The authors would like to thank personnel at the Armed Forces Health Surveillance Center for compiling the datasets for analysis.
The views expressed in this article are those of the authors and do not necessarily reflect the official policy or position of the Department of the Navy, Department of Defense, nor the U.S. Government. This is a US Government work. There are no restrictions on its use. There were no financial conflicts of interests among any of the authors. This study was conducted under support of the Military Infectious Disease Research Program and Department of Defense Global Emerging Infections Surveillance and Response System funding.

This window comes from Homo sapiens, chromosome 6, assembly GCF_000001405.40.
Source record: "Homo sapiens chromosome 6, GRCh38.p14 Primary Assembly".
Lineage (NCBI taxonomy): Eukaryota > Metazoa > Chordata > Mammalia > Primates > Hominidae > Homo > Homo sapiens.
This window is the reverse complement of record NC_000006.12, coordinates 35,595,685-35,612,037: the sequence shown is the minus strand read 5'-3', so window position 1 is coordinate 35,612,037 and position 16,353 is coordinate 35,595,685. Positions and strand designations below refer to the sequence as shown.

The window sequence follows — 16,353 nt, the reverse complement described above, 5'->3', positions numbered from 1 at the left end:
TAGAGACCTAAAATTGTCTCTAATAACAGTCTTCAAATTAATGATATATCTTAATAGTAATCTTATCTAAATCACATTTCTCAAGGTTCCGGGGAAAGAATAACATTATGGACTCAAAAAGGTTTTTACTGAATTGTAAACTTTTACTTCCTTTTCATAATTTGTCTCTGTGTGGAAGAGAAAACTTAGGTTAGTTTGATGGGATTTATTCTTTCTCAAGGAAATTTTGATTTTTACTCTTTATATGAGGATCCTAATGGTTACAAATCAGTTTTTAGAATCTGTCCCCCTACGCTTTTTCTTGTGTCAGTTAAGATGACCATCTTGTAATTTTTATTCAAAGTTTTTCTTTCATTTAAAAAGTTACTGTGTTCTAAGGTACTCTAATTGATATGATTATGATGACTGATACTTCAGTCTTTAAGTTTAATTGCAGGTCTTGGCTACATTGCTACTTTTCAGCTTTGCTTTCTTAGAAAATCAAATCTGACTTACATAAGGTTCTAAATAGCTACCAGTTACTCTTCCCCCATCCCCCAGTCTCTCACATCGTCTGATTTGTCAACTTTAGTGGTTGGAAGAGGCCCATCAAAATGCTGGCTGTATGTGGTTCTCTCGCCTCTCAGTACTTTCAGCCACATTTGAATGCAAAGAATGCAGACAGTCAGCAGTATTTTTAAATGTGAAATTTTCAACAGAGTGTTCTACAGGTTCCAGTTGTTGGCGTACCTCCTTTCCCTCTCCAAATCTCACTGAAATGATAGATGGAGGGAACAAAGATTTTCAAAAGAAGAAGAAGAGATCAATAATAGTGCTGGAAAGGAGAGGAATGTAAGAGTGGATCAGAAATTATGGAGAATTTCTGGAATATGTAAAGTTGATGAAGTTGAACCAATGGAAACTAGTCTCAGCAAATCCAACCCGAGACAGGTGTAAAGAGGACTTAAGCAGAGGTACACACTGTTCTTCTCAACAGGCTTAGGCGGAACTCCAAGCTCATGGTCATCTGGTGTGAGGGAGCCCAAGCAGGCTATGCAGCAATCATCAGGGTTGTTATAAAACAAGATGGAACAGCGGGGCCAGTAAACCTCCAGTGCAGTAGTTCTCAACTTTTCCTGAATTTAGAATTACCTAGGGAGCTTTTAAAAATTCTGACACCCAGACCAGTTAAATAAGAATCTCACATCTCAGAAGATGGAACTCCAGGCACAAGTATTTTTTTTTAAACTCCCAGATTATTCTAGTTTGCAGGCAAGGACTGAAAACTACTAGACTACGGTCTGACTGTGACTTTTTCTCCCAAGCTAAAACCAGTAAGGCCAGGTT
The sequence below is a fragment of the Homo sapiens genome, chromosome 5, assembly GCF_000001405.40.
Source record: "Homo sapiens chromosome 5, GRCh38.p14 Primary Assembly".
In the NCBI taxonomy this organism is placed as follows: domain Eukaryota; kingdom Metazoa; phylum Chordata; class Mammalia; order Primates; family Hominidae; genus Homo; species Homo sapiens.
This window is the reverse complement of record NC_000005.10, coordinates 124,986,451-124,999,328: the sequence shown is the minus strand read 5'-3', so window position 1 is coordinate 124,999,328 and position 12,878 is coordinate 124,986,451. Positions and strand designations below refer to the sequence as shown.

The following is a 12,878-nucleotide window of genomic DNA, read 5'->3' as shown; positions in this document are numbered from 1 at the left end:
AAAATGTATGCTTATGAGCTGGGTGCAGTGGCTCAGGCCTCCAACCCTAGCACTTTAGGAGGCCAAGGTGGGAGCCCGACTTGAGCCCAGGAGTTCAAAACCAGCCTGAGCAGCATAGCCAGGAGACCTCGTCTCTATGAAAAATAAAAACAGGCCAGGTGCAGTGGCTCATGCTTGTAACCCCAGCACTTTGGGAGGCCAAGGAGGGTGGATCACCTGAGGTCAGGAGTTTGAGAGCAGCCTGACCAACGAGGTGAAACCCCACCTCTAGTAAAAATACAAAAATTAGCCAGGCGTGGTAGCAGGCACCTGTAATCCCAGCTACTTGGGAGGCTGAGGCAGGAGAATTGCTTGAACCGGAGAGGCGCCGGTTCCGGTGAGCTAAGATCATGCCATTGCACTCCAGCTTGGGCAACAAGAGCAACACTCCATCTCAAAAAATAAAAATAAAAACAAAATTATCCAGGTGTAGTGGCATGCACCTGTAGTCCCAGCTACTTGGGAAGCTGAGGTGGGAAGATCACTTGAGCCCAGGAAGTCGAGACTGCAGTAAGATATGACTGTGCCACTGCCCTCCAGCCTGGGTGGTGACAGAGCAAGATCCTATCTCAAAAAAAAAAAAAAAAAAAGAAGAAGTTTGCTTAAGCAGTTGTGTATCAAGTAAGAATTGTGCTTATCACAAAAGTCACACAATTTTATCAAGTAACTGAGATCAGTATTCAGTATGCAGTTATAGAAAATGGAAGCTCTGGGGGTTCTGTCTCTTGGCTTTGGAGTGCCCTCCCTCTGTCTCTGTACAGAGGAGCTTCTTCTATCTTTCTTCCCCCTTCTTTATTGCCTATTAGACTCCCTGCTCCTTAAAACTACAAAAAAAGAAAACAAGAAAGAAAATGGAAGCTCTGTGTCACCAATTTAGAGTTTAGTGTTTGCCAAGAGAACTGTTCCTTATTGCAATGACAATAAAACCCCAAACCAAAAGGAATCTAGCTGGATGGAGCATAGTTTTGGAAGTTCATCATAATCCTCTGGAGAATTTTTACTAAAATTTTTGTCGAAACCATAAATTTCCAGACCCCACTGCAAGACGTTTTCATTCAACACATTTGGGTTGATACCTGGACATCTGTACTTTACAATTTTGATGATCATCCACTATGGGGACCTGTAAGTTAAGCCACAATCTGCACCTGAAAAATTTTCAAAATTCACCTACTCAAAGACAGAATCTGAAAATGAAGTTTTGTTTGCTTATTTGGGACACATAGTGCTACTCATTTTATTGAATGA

Some authors are employees of the U.S. Government and military service members. This work was prepared as part of official duties. Title 17 U.S.C. §105 provides that “Copyright protection under this title is not available for any work of the United States Government.” Title 17 U.S.C. §101 defines a U.S. Government work as a work prepared by a military service member or employee of the U.S. Government as part of that person’s official duties.